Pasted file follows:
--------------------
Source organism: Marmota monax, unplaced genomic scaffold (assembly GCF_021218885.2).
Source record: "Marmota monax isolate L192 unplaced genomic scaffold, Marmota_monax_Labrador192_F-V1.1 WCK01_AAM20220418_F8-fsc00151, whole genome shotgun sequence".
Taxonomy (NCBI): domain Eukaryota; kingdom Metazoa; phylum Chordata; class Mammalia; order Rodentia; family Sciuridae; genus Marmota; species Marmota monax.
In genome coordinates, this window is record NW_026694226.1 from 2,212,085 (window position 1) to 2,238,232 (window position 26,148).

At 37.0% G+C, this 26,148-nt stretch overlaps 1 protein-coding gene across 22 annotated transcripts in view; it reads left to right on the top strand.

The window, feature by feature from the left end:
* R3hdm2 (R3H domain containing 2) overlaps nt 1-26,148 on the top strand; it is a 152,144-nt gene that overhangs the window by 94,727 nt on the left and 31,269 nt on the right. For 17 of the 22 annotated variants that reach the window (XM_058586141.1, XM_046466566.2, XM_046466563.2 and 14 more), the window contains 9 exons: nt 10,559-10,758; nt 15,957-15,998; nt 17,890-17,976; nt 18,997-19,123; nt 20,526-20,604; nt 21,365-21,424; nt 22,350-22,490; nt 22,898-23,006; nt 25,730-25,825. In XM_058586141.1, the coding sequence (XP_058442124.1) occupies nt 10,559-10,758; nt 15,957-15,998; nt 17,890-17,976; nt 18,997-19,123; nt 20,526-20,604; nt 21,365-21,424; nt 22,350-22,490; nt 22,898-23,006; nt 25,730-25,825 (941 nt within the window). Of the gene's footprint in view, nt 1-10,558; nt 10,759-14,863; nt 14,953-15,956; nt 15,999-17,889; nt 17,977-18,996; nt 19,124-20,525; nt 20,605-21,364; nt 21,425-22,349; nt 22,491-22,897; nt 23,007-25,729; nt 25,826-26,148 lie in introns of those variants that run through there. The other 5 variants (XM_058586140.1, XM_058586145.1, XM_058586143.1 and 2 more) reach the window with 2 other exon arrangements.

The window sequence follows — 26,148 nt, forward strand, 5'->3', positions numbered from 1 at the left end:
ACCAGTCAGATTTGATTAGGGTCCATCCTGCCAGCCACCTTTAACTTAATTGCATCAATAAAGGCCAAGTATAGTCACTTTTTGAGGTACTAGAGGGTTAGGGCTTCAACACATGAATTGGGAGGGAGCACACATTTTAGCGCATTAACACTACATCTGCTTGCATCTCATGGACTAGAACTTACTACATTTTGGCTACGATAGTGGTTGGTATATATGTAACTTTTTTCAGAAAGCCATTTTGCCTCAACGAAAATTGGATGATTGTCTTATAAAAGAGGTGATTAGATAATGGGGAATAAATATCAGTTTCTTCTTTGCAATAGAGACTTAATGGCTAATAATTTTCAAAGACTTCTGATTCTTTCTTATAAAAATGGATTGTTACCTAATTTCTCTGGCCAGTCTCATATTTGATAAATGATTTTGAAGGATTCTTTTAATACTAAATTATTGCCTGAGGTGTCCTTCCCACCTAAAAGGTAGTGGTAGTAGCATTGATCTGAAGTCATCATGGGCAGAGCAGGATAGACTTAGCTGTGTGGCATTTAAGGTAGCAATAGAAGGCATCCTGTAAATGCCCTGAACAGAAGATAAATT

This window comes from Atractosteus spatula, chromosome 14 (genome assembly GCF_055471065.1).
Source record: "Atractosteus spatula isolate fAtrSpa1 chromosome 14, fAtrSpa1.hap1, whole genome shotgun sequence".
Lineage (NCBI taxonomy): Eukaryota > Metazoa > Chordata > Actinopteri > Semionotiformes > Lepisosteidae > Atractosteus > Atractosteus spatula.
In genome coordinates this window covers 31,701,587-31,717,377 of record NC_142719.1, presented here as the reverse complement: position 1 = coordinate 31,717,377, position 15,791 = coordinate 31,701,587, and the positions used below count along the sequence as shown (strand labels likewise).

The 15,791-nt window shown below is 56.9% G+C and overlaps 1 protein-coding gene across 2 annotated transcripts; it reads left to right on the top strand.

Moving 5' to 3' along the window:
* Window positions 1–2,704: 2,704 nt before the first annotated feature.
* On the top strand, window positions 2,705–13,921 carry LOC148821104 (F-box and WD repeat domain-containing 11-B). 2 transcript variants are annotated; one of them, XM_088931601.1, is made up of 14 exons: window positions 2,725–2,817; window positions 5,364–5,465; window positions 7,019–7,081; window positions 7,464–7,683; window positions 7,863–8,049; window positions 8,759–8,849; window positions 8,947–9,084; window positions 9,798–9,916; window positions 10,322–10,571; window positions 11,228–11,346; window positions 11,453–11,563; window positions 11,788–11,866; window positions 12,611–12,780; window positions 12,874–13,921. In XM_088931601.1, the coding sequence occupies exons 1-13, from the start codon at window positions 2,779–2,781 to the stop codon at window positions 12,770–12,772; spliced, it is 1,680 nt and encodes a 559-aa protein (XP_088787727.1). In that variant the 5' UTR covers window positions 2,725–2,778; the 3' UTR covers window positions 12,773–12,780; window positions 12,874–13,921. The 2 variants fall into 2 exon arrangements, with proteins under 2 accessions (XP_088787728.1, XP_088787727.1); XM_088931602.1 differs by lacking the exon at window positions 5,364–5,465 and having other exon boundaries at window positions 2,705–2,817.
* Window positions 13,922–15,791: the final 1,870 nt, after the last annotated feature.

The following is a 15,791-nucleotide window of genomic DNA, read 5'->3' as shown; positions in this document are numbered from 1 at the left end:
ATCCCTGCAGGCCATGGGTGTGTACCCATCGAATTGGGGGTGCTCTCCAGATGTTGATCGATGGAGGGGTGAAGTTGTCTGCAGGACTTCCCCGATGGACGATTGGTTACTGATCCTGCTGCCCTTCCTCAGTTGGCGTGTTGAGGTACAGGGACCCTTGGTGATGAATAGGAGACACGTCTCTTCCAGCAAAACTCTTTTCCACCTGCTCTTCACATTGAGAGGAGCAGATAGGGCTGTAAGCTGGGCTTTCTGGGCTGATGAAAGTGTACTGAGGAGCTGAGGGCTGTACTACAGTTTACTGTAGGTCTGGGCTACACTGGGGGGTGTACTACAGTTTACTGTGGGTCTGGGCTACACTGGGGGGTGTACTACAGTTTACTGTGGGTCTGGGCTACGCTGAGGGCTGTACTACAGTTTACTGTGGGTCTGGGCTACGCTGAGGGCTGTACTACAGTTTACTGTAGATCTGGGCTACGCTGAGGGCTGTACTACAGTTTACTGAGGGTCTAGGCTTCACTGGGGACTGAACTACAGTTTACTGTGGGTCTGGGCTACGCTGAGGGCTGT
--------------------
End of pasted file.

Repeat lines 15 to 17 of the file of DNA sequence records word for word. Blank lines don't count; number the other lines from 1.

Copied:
Moving 5' to 3' along the window:
* Window positions 1–2,704: 2,704 nt before the first annotated feature.
* On the top strand, window positions 2,705–13,921 carry LOC148821104 (F-box and WD repeat domain-containing 11-B). 2 transcript variants are annotated; one of them, XM_088931601.1, is made up of 14 exons: window positions 2,725–2,817; window positions 5,364–5,465; window positions 7,019–7,081; window positions 7,464–7,683; window positions 7,863–8,049; window positions 8,759–8,849; window positions 8,947–9,084; window positions 9,798–9,916; window positions 10,322–10,571; window positions 11,228–11,346; window positions 11,453–11,563; window positions 11,788–11,866; window positions 12,611–12,780; window positions 12,874–13,921. In XM_088931601.1, the coding sequence occupies exons 1-13, from the start codon at window positions 2,779–2,781 to the stop codon at window positions 12,770–12,772; spliced, it is 1,680 nt and encodes a 559-aa protein (XP_088787727.1). In that variant the 5' UTR covers window positions 2,725–2,778; the 3' UTR covers window positions 12,773–12,780; window positions 12,874–13,921. The 2 variants fall into 2 exon arrangements, with proteins under 2 accessions (XP_088787728.1, XP_088787727.1); XM_088931602.1 differs by lacking the exon at window positions 5,364–5,465 and having other exon boundaries at window positions 2,705–2,817.